The unanimous panel affirmed the WCJ’s decision except that it deleted the finding of joint and several liability between Commercial Cooling and Pathway, as recommended by the WCJ. Notwithstanding, the panel makes clear that it does not endorse the WCJ’s discussion of the employment finding to the extent that it relies on the “suffer or permit to work” language in Martinez v. Combs (2010) 49 Cal. 4th 35, 75 Cal. Comp. Cases 430, and Curry v. Equilon Enterprises LLC (2018) 23 Cal. App. 5th 289 [2018 Cal. App. LEXIS 466]. The panel points out that the “suffer or permit to work” standard applies only to the question of whether workers should be classified as employees or independent contractors for purposes of California’s Wage Orders, which impose obligations on employers relating to minimum wages, maximum working hours, and basic work conditions. (Dynamex, supra, 4 Cal. 5th at pp. 913-914.) The “suffer or permit to work” standard employs a three-prong analysis, commonly referred to as the “ABC” standard. Under this test, the worker is considered to be an employee of the hiring entity unless the entity proves the following: (1) that the worker is free from direction and control over the performance of the work; (2) that the work provided is outside of the usual course of the business for which the work is performed; and (3) that the workers is customarily engaged in an independently established trade, occupation or business. (Dynamex, supra, 4 Cal. 5th at p. 951.)

The panel explicitly rejects application of the ABC standard in workers’ compensation cases, emphasizing that the Borello standard remains the correct test to determine the existence of an employment versus independent contractor relationship. In contrast to the three-part ABC standard, Borello employs a multi-factor analysis with the principal factor being whether the entity for whom the service is being provided has the right to control the manner and means for achieving the desired result. Additional factors include: (1) the right to discharge at will; (2) whether the person performing the service is engaged in a distinct occupation or business; (3) whether the occupation or business is of a nature that is typically performed under supervision or by a specialist without oversight; (4) whether the tools or instruments used are provided by the person performing the service or the entity receiving the service; (5) the length of time involved in performing the service; (6) the method of payment; (7) the skill involved in the work performed; (8) whether the work being performed is part of the regular business of the entity; and (9) whether the parties believe they are creating an employer-employee relationship. (Borello, supra, 48 Cal. 3d at pp. 350-351.)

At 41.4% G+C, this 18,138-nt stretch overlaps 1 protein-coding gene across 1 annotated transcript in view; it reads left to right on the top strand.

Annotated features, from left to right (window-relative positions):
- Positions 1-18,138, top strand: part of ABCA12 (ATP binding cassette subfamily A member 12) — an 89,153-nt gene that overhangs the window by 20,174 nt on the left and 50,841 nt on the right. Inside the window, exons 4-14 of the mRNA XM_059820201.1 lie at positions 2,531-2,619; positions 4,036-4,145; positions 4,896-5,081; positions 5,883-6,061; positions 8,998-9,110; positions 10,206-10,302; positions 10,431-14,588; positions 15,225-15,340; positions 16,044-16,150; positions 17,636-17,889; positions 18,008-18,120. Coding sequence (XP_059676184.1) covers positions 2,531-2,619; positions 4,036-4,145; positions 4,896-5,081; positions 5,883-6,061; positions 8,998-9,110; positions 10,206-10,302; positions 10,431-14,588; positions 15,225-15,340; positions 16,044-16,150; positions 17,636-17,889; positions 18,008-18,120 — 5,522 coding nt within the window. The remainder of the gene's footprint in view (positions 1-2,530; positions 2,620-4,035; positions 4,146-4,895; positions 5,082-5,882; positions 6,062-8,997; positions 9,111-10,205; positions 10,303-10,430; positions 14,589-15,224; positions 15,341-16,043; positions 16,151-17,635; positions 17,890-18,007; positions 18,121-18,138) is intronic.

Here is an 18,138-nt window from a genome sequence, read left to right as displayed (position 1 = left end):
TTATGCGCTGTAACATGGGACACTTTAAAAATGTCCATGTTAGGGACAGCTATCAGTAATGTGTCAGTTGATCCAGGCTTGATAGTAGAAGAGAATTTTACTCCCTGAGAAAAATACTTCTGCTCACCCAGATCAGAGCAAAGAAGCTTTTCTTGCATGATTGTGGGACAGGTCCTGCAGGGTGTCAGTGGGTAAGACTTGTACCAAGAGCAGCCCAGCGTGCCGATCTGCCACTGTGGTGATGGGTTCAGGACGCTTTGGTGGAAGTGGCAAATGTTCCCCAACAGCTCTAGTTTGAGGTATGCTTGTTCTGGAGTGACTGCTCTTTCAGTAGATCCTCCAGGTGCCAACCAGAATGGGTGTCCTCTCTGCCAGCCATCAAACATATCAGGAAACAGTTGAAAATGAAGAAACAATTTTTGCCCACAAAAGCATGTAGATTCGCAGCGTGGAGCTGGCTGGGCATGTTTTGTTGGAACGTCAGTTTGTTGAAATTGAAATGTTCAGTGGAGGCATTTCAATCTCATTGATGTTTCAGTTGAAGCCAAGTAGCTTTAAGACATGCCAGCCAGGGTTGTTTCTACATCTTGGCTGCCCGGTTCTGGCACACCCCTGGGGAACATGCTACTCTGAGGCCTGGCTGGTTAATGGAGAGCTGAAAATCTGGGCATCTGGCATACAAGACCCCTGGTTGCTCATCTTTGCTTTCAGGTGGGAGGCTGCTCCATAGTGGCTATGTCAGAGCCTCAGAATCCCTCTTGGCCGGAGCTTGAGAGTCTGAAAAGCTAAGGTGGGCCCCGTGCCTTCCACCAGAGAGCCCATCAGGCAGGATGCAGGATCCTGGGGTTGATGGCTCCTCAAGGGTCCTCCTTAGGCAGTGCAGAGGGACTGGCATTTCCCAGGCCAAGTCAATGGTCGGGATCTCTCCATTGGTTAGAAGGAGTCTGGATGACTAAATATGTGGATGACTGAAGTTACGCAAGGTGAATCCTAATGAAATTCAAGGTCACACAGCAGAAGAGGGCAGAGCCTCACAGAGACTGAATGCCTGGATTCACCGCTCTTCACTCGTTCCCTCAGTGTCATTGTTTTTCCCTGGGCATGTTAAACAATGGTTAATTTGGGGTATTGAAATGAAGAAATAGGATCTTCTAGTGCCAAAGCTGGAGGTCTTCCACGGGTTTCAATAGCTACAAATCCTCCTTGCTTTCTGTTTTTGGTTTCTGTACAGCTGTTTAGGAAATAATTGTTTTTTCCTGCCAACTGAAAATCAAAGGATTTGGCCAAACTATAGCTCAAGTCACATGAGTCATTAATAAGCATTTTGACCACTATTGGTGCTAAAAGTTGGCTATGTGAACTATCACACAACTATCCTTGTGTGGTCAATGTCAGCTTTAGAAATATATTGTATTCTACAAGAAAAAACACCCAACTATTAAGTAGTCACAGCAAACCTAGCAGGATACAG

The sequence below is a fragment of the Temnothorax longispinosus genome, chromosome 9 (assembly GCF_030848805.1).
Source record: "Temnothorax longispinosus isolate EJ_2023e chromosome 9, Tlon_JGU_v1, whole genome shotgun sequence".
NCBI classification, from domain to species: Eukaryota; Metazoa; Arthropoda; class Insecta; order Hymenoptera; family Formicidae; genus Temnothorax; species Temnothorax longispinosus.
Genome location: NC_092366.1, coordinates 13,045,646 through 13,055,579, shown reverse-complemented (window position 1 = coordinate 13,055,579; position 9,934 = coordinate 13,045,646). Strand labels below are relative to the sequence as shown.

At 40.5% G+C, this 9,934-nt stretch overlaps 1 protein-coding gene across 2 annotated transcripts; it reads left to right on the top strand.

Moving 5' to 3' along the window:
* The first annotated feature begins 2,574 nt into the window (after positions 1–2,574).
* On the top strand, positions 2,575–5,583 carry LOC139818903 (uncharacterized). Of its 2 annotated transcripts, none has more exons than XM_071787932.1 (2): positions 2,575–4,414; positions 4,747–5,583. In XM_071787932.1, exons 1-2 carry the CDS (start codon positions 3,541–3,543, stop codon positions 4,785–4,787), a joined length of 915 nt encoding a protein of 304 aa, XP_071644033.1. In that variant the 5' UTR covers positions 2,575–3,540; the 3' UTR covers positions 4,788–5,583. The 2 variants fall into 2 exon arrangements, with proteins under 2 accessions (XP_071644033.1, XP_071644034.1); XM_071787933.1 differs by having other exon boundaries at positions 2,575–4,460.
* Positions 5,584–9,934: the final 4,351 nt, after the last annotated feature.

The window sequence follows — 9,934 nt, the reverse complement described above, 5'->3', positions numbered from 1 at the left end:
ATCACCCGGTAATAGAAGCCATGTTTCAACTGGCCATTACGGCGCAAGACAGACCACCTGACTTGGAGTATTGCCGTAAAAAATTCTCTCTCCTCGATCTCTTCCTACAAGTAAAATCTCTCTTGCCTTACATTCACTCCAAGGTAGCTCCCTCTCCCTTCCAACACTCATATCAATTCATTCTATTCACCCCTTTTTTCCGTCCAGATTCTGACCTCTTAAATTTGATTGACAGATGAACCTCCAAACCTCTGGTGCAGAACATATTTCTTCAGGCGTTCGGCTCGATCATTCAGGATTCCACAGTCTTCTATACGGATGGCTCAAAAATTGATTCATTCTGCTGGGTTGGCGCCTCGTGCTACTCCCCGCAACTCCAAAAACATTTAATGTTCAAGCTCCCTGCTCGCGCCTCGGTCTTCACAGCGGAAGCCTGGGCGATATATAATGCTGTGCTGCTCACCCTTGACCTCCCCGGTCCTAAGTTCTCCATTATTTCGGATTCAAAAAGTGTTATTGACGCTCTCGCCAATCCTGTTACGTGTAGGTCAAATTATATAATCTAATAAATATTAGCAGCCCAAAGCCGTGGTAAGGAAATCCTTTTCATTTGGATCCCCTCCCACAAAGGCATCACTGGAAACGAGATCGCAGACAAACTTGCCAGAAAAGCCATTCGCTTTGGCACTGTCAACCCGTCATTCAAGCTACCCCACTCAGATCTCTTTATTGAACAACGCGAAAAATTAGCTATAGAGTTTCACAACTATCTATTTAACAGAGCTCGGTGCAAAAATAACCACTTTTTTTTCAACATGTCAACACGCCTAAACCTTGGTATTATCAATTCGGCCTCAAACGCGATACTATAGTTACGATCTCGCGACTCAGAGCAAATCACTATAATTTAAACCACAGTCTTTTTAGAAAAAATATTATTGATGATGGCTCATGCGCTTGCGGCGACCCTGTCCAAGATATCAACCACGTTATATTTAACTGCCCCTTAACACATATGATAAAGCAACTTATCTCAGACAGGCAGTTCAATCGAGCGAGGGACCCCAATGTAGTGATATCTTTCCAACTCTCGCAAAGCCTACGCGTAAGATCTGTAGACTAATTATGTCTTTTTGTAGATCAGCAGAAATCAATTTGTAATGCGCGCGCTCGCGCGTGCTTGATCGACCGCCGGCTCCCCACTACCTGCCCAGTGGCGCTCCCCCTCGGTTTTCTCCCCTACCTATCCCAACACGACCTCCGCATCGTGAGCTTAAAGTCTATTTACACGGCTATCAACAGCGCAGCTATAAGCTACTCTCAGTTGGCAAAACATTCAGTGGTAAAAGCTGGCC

Finally, the panel disagrees with the WCJ’s analytical framework (i.e., employee v. independent contractor), noting that the disputed issue was not Gray’s status as an employee, but rather, whether Commercial Cooling, Pathway and Solvis were all liable as joint employers of applicant. To reach that determination, the panel applied well-established authority pertaining to general-special employment relationships. (Kowalski v. Shell Oil Co. (1979) 23 Cal. 3d 168 [44 Cal. Comp. Cases 134]; Marsh v. Tilley Steel Co. (1980) 26 Cal. 3d 486 [45 Cal. Comp. Cases 193]; Caso v. Nimrod Prods. (2008) 163 Cal. App. 4th 881) Based on that analysis, it concludes that ample evidence supports the WCJ’s finding that Pathway was Gray’s general employer and Commercial Cooling was his special employer.

Why is the Gray panel decision significant? Simply put, it clarifies all of the confusion following the Dynamex decision as to whether the ABC standard trumps the Borello standard. In the most straight forward manner, the panel states that Dynamex changed nothing; the three-decade old Borello standard is still the proper test to determine the existence of an employment relationship in workers’ compensation cases. If you aren’t convinced, take the time to re-read Dynamex. The Supreme Court went to great lengths to point out that the ABC standard applies only in the context of wage orders. Further, it reviewed the Borello decision in the most pains-taking of detail and never once expressed any intent to replace the multi-factor standard with the ABC test. The Borello standard is alive and well.

Practitioners should check the subsequent history of any cases before citing to them.

Any information or opinions contained in this commentary are not necessarily endorsed by LexisNexis® or its affiliates.